Bits & Bytes

Posts Tagged ‘display’

Using Arrays in JavaScript

Arrays are containers that hold a sequence of objects that can be accessed via the bracket operator [] and an integer index. Since JavaScript is not a strongly-typed language, JavaScript arrays are very versatile and can hold objects of different types. In this post, I will focus on the basic syntax and usage.

Below, we have the code for an HTML file and a JavaScript file. The HTML file is essentially blank; it is simply used to call the JavaScript file, “Arrays.js,” and execute the code. The rest is boilerplate code that I reuse for all of my JavaScript posts.

The JavaScript code file, “Arrays.js,” contains the entire JavaScript program. In it, I first declare the variable, qaPaintings, and assign it the value [], which makes the variable an Array object with zero elements in it. Then the first entry at index 0 is set to hold a new Image object and its source is set to be the Michelangelo’s painting of the creation of the Sun and the Moon from the Sistene Chapel that was painted in 1511 AD. The call to appendChild() adds the image to the document so that it is displayed.

The same thing is then done for the entries at 1 and 2 in the array. These are assigned the source images of the painting The Descent of the Holy Ghost by Titian circa 1545 AD and the painting of The Last Judgment from the Sistene Chapel by Michelangelo that was completed between 1536 AD and 1541 AD.

All of this shows how to create an array and assign values to its elements. Notice that when we first created the array, it had zero elements. By assigning values to the entries at 0, 1, and 2, we caused the array to be extended each time. Automatic array resizing is a convenient property of JavaScript arrays that differs from other languages like C++. In fact, JavaScript arrays


<!DOCTYPE html PUBLIC "-//W3C//DTD XHTML 1.0 Transitional//EN"
<html xmlns="" xml:lang="en" lang="en">
  <meta http-equiv="Content-Type" content="text/html;charset=utf-8" />
  <script type="text/javascript" src="Arrays.js"></script>


var qaPaintings = [];

qaPaintings[0] = new Image();
qaPaintings[0].src = "SisteneChapel_Michelangelo_1511_1.jpg"

qaPaintings[1] = new Image();
qaPaintings[1].src = "TheDescentOfTheHolyGhost_Titian_2.jpg"

qaPaintings[2] = new Image();
qaPaintings[2].src = "TheLastJudgment_Michelangelo_3.jpg"

Capturing and Playing Video From a Camera in Actionscript 3.0

This program gives a simple demonstration of how to display video that is captured by a camera. If you have a camera attached to your computer (most laptops do), then you can click the box above to display the video capture from your camera. Note that you will need click the “Allow” button to see the video. To stop the video, refresh the page.

The code for this program is simple and is listed below. The first three lines display the message “Click To Play.” The next line, sets the function CaptureVideo() as a callback to respond to mouse clicks.

After that, we have the CaptureVideo() function, which attempts to get access to a camera and checks whether the attempt was successful. If there is a camera, a Video object is created, attached to the camera, and added to the stage for display.

// Output the initial instructions to user
var qInstructions:TextField = new TextField();
qInstructions.text = "Click To Play";

stage.addEventListener(MouseEvent.CLICK, CaptureVideo);

function CaptureVideo(e:Event):void {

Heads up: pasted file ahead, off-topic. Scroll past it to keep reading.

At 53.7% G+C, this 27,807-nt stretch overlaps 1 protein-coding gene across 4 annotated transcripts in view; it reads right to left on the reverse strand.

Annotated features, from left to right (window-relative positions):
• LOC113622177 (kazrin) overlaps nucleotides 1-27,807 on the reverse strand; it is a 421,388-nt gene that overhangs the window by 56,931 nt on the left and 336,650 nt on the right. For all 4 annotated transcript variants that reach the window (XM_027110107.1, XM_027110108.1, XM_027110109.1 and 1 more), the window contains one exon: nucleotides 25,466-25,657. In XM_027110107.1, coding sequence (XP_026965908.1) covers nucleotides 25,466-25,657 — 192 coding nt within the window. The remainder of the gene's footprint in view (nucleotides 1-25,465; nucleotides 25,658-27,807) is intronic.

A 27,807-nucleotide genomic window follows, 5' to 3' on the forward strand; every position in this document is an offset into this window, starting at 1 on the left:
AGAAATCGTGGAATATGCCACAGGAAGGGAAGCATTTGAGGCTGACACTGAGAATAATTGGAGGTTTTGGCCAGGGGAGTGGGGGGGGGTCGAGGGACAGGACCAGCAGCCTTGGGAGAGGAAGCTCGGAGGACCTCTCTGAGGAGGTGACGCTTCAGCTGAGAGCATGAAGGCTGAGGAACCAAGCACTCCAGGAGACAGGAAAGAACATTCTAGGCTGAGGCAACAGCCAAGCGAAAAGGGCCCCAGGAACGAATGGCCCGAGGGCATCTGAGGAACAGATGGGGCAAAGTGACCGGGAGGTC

var qCamera:Camera = Camera.getCamera();
	if (qCamera != null) {
		var qVideo:Video = new Video(320, 240);

How to Import an Image to the Library and Display it in Actionscript 3.0

In this post, I demonstrate how to import an image to the library and display it in Actionscript 3.0. Displaying an image that imported to the stage is automatic, but displaying an image that is imported to the library requires creating a class for the image. This is an important step toward using images in programs.

1. Open Flash and create an Actionscript 3.0 project by left-clicking “Flash File (Actionscript 3)” under “Create New” at the start up screen.

2. Next, we want to import an image to the library. To do this, Left-click “File” in the menubar, mouse over “Import” and left-click “Import To Library” in the submenu.

3. Select an image and left-click the “Open” button to import the image.

4. Right-click the image in the “Library” pane and left-click “Properties…” to open the “Bitmap Properties” dialog.

5. Click the box “Export for Actionscript” and we will change the “Class:” to “XoaXLogo” in this case, but you can use whatever name is appropriate. Finally, left-click the “OK” button.

6. Now you will see this warning dialog. Left-click the “OK” button in the dialog to create the new class.

7. Make sure that the “Actions” pane open by left-clicking “Window” in the menubar and left-clicking “Actions” in the submenu if it is not checked.

addChild(new Bitmap(new XoaXLogo(480, 360)));

8. Add the line of code above to the “Actions” Pane. Here, the “Actions” pane is shown docked in the left of the window.

9. Then left-click “Control” and “Test Movie” in the submenu to run the program and you should see you image displayed, just as we showed at the top of this post.

10. The line of code that we added creates an instance of our image class ”XoaXLogo’ with the same size as our original image and stores that in a Bitmap class instance, which we add to the stage via a call to addChild(). Displayable objects that are added to the stage are automatically displayed.

11. At this point, the project is not saved. To save it, select “File” and “Save As…” in the submenu. Then find a location, enter the a filename into the “File name:” box, like “DrawBitmap.fla” and left-click the “Save” button to save the .fla file.